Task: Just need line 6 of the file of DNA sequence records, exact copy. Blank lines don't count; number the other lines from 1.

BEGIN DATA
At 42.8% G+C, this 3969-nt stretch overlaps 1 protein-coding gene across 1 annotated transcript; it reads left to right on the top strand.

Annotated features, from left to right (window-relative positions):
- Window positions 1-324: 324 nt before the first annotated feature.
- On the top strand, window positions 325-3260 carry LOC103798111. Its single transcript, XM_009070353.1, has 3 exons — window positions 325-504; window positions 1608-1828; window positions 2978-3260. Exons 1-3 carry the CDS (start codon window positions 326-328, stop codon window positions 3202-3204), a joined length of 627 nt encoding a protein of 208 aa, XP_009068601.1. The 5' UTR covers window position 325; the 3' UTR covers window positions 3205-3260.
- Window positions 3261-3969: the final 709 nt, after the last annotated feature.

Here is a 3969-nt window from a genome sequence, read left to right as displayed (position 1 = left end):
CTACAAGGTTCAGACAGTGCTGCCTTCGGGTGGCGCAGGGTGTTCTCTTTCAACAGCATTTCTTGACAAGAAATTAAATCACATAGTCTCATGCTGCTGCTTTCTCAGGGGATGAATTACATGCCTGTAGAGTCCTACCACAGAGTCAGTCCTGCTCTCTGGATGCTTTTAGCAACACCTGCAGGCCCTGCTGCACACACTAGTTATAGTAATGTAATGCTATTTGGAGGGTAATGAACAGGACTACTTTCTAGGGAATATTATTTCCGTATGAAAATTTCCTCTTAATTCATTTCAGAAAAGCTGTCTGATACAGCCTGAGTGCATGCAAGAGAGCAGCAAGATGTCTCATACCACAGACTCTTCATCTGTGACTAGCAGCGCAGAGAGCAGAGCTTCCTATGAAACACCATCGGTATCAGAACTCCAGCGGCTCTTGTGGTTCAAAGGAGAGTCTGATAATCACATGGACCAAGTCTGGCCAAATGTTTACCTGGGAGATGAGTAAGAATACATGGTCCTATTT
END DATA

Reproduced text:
Here is a 3969-nt window from a genome sequence, read left to right as displayed (position 1 = left end):